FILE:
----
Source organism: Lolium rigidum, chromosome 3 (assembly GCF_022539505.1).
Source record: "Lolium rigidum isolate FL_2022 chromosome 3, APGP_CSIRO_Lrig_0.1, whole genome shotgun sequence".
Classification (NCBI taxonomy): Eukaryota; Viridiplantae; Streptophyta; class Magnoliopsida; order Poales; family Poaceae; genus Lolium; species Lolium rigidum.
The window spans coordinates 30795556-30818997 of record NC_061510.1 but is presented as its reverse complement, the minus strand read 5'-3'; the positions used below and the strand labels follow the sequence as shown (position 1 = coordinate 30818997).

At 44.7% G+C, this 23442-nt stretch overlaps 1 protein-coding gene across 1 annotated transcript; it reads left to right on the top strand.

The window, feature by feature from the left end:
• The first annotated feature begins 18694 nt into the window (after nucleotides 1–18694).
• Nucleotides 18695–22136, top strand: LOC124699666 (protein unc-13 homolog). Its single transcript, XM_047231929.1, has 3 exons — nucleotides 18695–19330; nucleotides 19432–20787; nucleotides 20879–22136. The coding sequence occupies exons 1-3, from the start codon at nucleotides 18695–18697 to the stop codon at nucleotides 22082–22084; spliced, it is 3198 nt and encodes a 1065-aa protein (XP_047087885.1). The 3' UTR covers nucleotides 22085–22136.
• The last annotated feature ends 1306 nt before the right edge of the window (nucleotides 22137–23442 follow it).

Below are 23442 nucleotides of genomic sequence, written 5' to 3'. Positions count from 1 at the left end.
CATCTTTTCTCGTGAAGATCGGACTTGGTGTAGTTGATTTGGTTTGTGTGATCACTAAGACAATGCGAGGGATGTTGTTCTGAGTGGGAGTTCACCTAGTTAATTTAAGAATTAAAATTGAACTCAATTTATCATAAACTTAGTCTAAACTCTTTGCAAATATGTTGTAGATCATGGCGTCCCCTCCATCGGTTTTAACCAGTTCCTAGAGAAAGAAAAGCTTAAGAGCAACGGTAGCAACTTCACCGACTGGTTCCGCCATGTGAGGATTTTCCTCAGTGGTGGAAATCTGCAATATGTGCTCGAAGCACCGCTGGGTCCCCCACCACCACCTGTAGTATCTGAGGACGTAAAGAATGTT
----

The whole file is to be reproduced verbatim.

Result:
Source organism: Lolium rigidum, chromosome 3 (assembly GCF_022539505.1).
Source record: "Lolium rigidum isolate FL_2022 chromosome 3, APGP_CSIRO_Lrig_0.1, whole genome shotgun sequence".
Classification (NCBI taxonomy): Eukaryota; Viridiplantae; Streptophyta; class Magnoliopsida; order Poales; family Poaceae; genus Lolium; species Lolium rigidum.
The window spans coordinates 30795556-30818997 of record NC_061510.1 but is presented as its reverse complement, the minus strand read 5'-3'; the positions used below and the strand labels follow the sequence as shown (position 1 = coordinate 30818997).

At 44.7% G+C, this 23442-nt stretch overlaps 1 protein-coding gene across 1 annotated transcript; it reads left to right on the top strand.

The window, feature by feature from the left end:
• The first annotated feature begins 18694 nt into the window (after nucleotides 1–18694).
• Nucleotides 18695–22136, top strand: LOC124699666 (protein unc-13 homolog). Its single transcript, XM_047231929.1, has 3 exons — nucleotides 18695–19330; nucleotides 19432–20787; nucleotides 20879–22136. The coding sequence occupies exons 1-3, from the start codon at nucleotides 18695–18697 to the stop codon at nucleotides 22082–22084; spliced, it is 3198 nt and encodes a 1065-aa protein (XP_047087885.1). The 3' UTR covers nucleotides 22085–22136.
• The last annotated feature ends 1306 nt before the right edge of the window (nucleotides 22137–23442 follow it).

Below are 23442 nucleotides of genomic sequence, written 5' to 3'. Positions count from 1 at the left end.
CATCTTTTCTCGTGAAGATCGGACTTGGTGTAGTTGATTTGGTTTGTGTGATCACTAAGACAATGCGAGGGATGTTGTTCTGAGTGGGAGTTCACCTAGTTAATTTAAGAATTAAAATTGAACTCAATTTATCATAAACTTAGTCTAAACTCTTTGCAAATATGTTGTAGATCATGGCGTCCCCTCCATCGGTTTTAACCAGTTCCTAGAGAAAGAAAAGCTTAAGAGCAACGGTAGCAACTTCACCGACTGGTTCCGCCATGTGAGGATTTTCCTCAGTGGTGGAAATCTGCAATATGTGCTCGAAGCACCGCTGGGTCCCCCACCACCACCTGTAGTATCTGAGGACGTAAAGAATGTT